Friday, November 10, 2006

Atlantic Yards Roundup: Scale, Referendums & Eminent Domain

1) What's the Number One bit of important information about Atlantic Yard that hasn't gotten through to the public? According to Norman Oder, the creator of Atlantic Yards Report, and the reporter/blogger who knows more the project than anyone else, it's the project's scale. So, Mr. Oder returns to the topic of density via an illustration of the project that he says he intends to display prominently at the top of his blog. That's the rendering above, as produced by the Environmental Simulation Center, as commissioned by the Council of Brooklyn Neighborhoods.

2) Blogger Sunset Parker raises an interesting question: What would happen if a referendum were placed on the ballot about Atlantic Yards? Sunset believes that given this year's poor showing by anti-Yards candidates, that it would win handily:
Considering candidates who run on a purely pro Atlantic Yards ticket (Markowitz) win big and ones who run on a purely anti Atlantic Yards ticket (see this year's democratic primaries) lose big, doesn't democracy seem to be speaking here?
We noted in September that anti-Atlantic Yards sentiment had certainly failed to bring out voters in the Primary. A referendum--which clearly won't happen, but let's pretend--would be interesting, but we'd make two points: The first is that there is a fairly low level of public awareness about this very complex project and that, in turn, has an impact on public opinion. The second is that a referendum campaign would bring about a political campaign and advertising that would sway the numbers. Either more pro. Or More con. We don't know.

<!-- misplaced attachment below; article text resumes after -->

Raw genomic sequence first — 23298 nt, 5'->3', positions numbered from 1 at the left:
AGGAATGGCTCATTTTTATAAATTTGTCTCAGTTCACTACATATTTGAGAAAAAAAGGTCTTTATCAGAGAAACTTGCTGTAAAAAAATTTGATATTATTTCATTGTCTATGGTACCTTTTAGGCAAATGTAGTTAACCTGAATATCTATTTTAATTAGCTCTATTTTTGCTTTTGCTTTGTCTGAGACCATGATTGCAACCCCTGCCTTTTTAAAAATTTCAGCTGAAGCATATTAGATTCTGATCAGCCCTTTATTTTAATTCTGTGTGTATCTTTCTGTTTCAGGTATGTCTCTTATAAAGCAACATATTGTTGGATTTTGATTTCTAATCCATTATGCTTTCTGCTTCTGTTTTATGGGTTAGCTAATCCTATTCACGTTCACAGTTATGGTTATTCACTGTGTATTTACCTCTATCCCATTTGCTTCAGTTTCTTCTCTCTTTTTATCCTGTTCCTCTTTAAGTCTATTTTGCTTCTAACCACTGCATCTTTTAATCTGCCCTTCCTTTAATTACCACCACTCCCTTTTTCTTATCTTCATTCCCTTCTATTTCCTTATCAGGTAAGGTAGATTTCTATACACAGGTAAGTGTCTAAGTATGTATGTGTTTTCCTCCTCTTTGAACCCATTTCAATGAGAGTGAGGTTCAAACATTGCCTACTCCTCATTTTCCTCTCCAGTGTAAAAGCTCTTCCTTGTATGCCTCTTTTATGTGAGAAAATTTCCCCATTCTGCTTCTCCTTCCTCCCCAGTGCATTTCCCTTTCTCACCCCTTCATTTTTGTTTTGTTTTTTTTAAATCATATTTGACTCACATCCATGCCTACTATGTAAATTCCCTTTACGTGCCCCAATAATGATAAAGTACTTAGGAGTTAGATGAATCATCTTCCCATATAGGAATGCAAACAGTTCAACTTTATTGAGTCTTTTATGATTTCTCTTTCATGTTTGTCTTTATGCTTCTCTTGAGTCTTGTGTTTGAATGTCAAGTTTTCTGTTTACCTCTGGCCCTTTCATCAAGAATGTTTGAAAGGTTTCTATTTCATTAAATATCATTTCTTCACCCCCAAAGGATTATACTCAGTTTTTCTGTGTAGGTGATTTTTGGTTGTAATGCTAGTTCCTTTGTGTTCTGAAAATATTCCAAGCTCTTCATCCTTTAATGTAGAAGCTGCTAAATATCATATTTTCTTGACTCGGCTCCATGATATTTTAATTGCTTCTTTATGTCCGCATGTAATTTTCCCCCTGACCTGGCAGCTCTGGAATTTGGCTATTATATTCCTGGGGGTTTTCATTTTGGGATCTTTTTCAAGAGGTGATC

3) Good thing Atlantic Yards hasn't been proposed in Michigan, Arizona, Florida, Georgia, Nevada, North Dakota, Oregon or South Carolina. All of them passed initiatives to restrict the use of eminent domain, in most cases overwhelmingly. No Land Grab offers an excellent roundup of Election Day eminent domain action, CNNMoney.com also reviews the landscape and Atlantic Yards Report has insight on the Michigan initiative.

4) Like many other assumptions used to sell the benefits of Atlantic Yards, the jobs the project may create are questionable. The Brooklyn Papers reports that developer Bruce Ratner's Atlantic Terminal and Atlantic Center malls created 1,680 jobs, which is 42 percent, or 1,220 jobs, less than the state's job projection formula says should have been created. That same formula is being used to project the number of Atlantic Yards retail jobs. The formula estimates 824 jobs, but experience says the real number could be around 477, which is 347 fewer than promised.

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